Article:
Photo Of The Day: Morning Beach Run

morning beach run
pkorsmok, Flickr

As summer wraps up, many people are trying to squeeze one last beach vacation in before the water gets too cold and the kids go back to school. And with that “one last vacation” tends to come an air of extreme relaxation. Yet some get a sense of freedom from waking up early and getting their blood flowing with a quick jog down the shore.

Which do you prefer at the beach — strict kicking-back, or a mix of fitness and toes-in-the-sand?

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For Your Health, End The Layover Laziness

What do you do on layovers? Nap? Catch up on email? Mindlessly watch some sports without any rooting interest? Christopher Berger, a physiologist, has a better idea.

It’s simple. Stand up. Walk away from the gate. Heck, leave the premises if you have at least three or four hours. There’s no rule that says you have to spend the layover inside the airport. Baltimore has a fitness trail encircling the airport grounds (and it’s not the only one with a walking path). So what if it’s not the most scenic stroll of your life? “Anything is better than eating fast food and waiting for your flight to show,” Berger says.

Berger, chair of the American College of Sports Medicine’s Task Force on Healthy Air Travel, is on a mission against the sedentary airport lifestyle. He understands that people on vacation might want to chill; he’s not above vegging out in a gate area from time to time himself. But for frequent business travelers with a fitness regimen at home, falling out of the routine quickly takes a toll. “If you travel a lot, this is a big deal,” he says. “You can’t let yourself be that deconditioned. You have to have a plan if you travel at least once a week. It’s worth talking about.”A plan is as easy as packing a pair of lightweight walking shoes and taking a brisk stroll around the airport. Check out the public art, the chapel, the yoga room or services you might not expect to find, like medical clinics offering immunizations and air-sickness medicine. You might not need to see a doctor, but it’s interesting to explore.

Since 2007, Berger has done much of this himself conducting a study of fitness opportunities at every major U.S. hub airport. He has flown 488 times, including 100 cross-country trips. The research is complete, and he expects to release the findings this summer – and eventually convince airports to make it easier to burn calories on a layover without sprinting to catch a connecting flight.

The return of airport lockers would go a long way toward freeing travelers from the gate area. “Airports needs to be willing for you to drop off your bag.” he says. “But post-September 11, people don’t like unattended bags at airports.” And in the wake of the Boston bombings, Berger’s not expecting an attitude shift anytime soon. In the meantime, he recommends checking to see if your airline loyalty program babysits luggage.

If you can check bags and carry on just a backpack, you can become as mobile as Berger is on layovers. Unlike most travelers, he’s not paranoid about leaving the terminal if he has at least three hours (and he has never missed a flight when doing so), especially in cities with an airport light rail station. In Salt Lake City, you can get in a round of golf at a course adjacent to the airport.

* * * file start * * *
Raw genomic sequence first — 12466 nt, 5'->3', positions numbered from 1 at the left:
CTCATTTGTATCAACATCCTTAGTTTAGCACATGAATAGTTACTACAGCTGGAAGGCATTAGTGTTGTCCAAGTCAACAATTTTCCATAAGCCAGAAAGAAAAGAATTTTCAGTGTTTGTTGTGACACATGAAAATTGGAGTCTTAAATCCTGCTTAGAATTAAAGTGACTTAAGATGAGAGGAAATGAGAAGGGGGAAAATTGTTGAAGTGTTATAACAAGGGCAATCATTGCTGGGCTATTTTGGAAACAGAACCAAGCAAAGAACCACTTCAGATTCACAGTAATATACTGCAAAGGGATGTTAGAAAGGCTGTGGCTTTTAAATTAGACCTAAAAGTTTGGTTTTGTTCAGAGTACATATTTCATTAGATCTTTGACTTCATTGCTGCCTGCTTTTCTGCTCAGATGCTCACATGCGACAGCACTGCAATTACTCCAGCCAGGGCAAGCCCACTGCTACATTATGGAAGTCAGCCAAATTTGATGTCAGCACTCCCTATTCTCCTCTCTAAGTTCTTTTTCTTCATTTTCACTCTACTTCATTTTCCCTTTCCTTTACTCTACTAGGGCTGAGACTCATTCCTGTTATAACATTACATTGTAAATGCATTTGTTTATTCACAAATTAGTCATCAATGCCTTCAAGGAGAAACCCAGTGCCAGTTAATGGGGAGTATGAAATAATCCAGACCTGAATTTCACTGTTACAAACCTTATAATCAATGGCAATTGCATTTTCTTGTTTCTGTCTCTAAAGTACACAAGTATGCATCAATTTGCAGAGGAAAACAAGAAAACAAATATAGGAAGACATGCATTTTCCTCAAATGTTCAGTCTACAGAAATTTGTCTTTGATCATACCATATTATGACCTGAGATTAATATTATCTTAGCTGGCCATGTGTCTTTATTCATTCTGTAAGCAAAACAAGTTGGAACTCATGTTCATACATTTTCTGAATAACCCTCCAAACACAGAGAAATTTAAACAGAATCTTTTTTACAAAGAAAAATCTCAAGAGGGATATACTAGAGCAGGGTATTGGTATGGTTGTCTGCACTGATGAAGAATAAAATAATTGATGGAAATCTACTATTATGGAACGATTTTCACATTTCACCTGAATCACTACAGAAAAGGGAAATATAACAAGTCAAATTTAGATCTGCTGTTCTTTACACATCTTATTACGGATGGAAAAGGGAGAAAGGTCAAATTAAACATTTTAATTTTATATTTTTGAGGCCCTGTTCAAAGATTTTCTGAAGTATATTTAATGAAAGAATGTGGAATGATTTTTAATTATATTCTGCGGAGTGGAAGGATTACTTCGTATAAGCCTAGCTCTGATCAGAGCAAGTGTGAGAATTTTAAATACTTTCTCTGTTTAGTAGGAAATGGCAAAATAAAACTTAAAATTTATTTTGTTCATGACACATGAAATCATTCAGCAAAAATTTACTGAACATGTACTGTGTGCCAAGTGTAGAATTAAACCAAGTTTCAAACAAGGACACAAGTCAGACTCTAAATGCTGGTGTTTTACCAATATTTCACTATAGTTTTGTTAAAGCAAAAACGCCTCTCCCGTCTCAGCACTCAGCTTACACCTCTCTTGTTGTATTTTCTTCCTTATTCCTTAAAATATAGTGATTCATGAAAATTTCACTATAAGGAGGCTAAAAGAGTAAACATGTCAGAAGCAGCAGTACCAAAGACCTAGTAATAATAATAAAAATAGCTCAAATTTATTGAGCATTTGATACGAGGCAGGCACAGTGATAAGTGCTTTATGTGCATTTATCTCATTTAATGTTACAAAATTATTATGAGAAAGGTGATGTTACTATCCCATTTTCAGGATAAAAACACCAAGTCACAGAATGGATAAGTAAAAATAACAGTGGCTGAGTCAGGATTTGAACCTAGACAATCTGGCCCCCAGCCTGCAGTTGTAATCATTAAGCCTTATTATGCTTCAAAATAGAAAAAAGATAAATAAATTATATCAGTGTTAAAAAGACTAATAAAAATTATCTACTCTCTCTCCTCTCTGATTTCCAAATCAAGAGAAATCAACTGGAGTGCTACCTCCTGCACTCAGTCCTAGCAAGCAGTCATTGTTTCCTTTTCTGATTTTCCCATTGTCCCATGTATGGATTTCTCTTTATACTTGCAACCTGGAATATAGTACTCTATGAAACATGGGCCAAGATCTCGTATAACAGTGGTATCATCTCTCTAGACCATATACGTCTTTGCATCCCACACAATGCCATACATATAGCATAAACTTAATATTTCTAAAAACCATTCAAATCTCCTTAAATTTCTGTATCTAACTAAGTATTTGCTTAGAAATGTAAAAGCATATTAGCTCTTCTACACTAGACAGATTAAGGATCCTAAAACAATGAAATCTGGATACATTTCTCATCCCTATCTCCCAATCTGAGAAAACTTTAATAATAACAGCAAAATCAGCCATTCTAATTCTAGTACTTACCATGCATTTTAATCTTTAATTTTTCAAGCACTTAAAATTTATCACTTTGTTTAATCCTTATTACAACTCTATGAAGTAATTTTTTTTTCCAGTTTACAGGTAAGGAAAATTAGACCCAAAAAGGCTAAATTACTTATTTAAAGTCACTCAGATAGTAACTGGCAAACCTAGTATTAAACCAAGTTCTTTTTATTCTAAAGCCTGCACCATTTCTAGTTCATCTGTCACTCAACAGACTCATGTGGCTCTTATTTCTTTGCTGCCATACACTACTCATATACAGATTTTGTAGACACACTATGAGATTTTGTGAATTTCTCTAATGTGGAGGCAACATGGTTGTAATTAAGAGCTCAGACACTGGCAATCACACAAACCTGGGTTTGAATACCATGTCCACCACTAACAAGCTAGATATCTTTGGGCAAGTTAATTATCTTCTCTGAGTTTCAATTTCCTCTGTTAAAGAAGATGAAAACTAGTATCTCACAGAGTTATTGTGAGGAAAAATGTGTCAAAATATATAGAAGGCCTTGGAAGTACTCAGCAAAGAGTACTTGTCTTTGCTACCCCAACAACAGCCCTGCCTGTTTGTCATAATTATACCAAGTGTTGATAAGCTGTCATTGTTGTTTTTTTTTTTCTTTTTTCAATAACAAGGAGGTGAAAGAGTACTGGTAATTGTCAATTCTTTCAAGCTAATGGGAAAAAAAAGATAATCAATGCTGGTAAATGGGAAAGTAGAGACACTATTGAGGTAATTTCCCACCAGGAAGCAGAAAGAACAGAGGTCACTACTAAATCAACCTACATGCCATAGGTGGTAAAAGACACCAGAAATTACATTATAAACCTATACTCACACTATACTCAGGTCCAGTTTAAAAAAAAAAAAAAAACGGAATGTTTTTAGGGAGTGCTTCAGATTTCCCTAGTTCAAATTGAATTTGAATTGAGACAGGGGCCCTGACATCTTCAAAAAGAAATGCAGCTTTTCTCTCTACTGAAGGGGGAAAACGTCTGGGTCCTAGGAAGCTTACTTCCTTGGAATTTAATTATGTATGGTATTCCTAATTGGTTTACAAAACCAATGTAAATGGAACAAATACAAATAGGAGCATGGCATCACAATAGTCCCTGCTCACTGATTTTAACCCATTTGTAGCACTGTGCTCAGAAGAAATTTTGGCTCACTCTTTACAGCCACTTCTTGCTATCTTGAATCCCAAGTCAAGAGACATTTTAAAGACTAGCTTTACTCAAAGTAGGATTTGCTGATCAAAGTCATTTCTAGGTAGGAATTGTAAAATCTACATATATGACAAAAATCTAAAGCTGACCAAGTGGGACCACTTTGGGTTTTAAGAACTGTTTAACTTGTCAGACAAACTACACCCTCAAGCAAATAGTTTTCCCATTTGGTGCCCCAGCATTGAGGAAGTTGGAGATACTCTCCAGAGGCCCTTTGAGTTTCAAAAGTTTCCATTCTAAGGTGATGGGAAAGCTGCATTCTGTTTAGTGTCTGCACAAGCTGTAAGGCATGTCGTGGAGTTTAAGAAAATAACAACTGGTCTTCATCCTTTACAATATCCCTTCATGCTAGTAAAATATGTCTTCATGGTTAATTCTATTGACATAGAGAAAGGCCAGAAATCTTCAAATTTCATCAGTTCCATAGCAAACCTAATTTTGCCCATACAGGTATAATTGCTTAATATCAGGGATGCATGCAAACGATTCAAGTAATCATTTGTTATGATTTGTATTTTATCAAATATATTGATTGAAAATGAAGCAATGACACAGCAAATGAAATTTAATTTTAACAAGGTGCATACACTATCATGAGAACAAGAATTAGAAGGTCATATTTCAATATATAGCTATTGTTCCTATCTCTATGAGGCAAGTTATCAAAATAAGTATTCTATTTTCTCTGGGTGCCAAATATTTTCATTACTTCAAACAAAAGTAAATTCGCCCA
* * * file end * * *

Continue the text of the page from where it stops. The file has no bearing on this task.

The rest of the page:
Minneapolis’s airport is a favorite for a layover field trip. “Out of the airplane, you can be at the light rail in under 15 minutes, and that runs every 10 to 15 minutes. I’d say within 45 minutes you can be downtown. It’s totally walkable, flat, well laid out, pedestrian paths all over the place,” he says. “There are parks you can go to. Just lay in the sun, get some fresh air. Budget 45 minutes or so to get back. I’ve done it in three hours.”

He has a trick for a speedy return: Use the terminal likely to have the shortest TSA security line. Forget about the terminal with the airline that has a hub there. For instance, in Atlanta, don’t go through Delta’s terminal. Return through the one serving US Airways and Air Tran. “You can bet dollars to donuts that line won’t be as long,” Berger says. However, do your homework to make sure you can walk from your entry terminal to your gate. At Washington National, for instance, changing terminals can require a bus ride, negating the time savings.

Berger hopes airports will move in this direction for the sake of competition, if nothing else. And he believes the strategy is best suited for big airports in the middle of the country. “In West Coast or East Coast cities, no one changes planes except for international flights,” he says. “It doesn’t work as conceptually as it does at a place like Dallas or Denver or Atlanta.”

Don’t overlook full-service hotels near airports for fitness amenities, too, especially if it’s raining and you can’t go outside. Many offer day passes to their gym and swimming pool, Berger says, and are easily accessible by light rail or shuttle from the airport.

Simply bypassing the tram between terminals and walking – which isn’t always as far as you might imagine – marks baby steps toward breaking the habit of layover laziness.

“It’s not going to turn you into a marathon runner,” Berger says. “But you’re expending something in the way of calories.”

Via the New York Times

[Photo credits: Flickr users Dogpong and Moominmolly]

Photo Of The Day: Mountain Biking View

Phew! There are few views more rewarding than the ones that have been earned after a long run, hike or bike ride. It’s exactly what this group of mountain bikers, captured in today’s photo by Flickr user Kumukulanui, must be thinking right now. Taken right at sunset, the silhouetted poses of the exhausted riders create a striking visual against the fading orange and yellow glow of the sky.

Taken any great photos during your travels? Why not add them to our Gadling group on Flickr? We might just pick one of yours as our Photo of the Day.

Stay Fit On The Go: Easy Hotel Room Exercises

Life on the road can be rough on the body. Not only do travelers often find themselves eating fatty foods and sitting in cars or on planes for long periods of time, but we also fall victim to falling out of our normal workout routines.